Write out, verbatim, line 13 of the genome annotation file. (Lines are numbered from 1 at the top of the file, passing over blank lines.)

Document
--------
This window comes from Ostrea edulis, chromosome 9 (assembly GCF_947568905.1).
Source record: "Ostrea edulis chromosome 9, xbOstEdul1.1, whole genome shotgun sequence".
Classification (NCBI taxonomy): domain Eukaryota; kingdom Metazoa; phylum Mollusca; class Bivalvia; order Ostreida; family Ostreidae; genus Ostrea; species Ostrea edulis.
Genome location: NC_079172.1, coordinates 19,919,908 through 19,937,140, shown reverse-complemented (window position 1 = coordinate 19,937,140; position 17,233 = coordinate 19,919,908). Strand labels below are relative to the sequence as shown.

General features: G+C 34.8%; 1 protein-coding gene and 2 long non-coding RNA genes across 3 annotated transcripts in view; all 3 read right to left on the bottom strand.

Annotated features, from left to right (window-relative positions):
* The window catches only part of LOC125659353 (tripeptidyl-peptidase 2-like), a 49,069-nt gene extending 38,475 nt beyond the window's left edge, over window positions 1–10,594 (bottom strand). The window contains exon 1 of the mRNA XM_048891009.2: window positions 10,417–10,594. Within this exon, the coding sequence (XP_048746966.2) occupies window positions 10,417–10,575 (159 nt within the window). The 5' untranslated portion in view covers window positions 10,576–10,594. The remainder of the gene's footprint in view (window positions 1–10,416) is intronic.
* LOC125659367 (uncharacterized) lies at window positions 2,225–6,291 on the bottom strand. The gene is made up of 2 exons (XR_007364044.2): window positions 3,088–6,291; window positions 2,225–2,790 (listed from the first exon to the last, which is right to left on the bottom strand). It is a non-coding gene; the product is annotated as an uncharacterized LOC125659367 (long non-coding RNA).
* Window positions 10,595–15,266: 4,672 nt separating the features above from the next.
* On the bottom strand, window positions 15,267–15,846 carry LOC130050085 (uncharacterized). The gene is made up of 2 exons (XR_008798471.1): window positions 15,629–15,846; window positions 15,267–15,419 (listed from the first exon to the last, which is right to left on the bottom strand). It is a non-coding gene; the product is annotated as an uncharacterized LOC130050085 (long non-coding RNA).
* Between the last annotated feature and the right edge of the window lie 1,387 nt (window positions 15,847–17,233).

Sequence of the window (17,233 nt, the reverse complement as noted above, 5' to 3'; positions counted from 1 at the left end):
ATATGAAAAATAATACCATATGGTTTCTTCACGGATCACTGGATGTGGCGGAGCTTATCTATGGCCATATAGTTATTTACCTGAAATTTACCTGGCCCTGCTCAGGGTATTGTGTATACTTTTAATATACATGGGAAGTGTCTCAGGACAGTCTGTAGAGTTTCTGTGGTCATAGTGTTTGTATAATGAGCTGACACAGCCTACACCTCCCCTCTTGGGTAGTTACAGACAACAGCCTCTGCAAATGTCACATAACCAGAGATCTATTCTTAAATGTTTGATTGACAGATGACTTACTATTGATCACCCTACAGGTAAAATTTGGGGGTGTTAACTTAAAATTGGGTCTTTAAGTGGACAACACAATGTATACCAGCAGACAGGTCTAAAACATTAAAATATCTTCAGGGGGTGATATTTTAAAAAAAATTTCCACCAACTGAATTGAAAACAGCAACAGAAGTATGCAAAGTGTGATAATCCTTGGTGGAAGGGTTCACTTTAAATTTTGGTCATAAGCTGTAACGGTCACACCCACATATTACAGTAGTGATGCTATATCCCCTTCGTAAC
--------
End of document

ATATGAAAAATAATACCATATGGTTTCTTCACGGATCACTGGATGTGGCGGAGCTTATCTATGGCCATATAGTTATTTACCTGAAATTTACCTGGCCCTGCTCAGGGTATTGTGTATACTTTTAATATACATGGGAAGTGTCTCAGGACAGTCTGTAGAGTTTCTGTGGTCATAGTGTTTGTATAATGAGCTGACACAGCCTACACCTCCCCTCTTGGGTAGTTACAGACAACAGCCTCTGCAAATGTCACATAACCAGAGATCTATTCTTAAATGTTTGATTGACAGATGACTTACTATTGATCACCCTACAGGTAAAATTTGGGGGTGTTAACTTAAAATTGGGTCTTTAAGTGGACAACACAATGTATACCAGCAGACAGGTCTAAAACATTAAAATATCTTCAGGGGGTGATATTTTAAAAAAAATTTCCACCAACTGAATTGAAAACAGCAACAGAAGTATGCAAAGTGTGATAATCCTTGGTGGAAGGGTTCACTTTAAATTTTGGTCATAAGCTGTAACGGTCACACCCACATATTACAGTAGTGATGCTATATCCCCTTCGTAAC